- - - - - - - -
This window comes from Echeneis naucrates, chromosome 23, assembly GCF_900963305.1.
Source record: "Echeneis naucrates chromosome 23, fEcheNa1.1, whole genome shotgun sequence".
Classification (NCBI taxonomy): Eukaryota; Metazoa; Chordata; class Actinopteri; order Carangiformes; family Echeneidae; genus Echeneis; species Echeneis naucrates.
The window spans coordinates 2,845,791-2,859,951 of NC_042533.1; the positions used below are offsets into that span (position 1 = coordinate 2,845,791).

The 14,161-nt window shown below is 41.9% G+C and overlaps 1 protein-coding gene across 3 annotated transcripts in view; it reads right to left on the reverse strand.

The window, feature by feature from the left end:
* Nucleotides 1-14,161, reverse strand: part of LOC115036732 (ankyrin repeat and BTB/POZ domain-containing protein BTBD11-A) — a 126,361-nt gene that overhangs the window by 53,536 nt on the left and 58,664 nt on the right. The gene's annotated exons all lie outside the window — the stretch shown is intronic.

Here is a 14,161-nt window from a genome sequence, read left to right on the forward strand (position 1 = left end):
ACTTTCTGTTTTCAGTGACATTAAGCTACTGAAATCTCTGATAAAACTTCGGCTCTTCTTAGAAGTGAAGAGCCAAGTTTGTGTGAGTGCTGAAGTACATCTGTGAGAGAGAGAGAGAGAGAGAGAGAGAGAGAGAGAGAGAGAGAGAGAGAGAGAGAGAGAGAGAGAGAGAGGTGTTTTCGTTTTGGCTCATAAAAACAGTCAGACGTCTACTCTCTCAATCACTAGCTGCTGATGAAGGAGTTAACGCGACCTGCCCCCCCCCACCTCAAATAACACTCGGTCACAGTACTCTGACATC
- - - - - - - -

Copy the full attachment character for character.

This window comes from Echeneis naucrates, chromosome 23, assembly GCF_900963305.1.
Source record: "Echeneis naucrates chromosome 23, fEcheNa1.1, whole genome shotgun sequence".
Classification (NCBI taxonomy): Eukaryota; Metazoa; Chordata; class Actinopteri; order Carangiformes; family Echeneidae; genus Echeneis; species Echeneis naucrates.
The window spans coordinates 2,845,791-2,859,951 of NC_042533.1; the positions used below are offsets into that span (position 1 = coordinate 2,845,791).

The 14,161-nt window shown below is 41.9% G+C and overlaps 1 protein-coding gene across 3 annotated transcripts in view; it reads right to left on the reverse strand.

The window, feature by feature from the left end:
* Nucleotides 1-14,161, reverse strand: part of LOC115036732 (ankyrin repeat and BTB/POZ domain-containing protein BTBD11-A) — a 126,361-nt gene that overhangs the window by 53,536 nt on the left and 58,664 nt on the right. The gene's annotated exons all lie outside the window — the stretch shown is intronic.

Here is a 14,161-nt window from a genome sequence, read left to right on the forward strand (position 1 = left end):
ACTTTCTGTTTTCAGTGACATTAAGCTACTGAAATCTCTGATAAAACTTCGGCTCTTCTTAGAAGTGAAGAGCCAAGTTTGTGTGAGTGCTGAAGTACATCTGTGAGAGAGAGAGAGAGAGAGAGAGAGAGAGAGAGAGAGAGAGAGAGAGAGAGAGAGAGAGAGAGAGAGAGGTGTTTTCGTTTTGGCTCATAAAAACAGTCAGACGTCTACTCTCTCAATCACTAGCTGCTGATGAAGGAGTTAACGCGACCTGCCCCCCCCCACCTCAAATAACACTCGGTCACAGTACTCTGACATC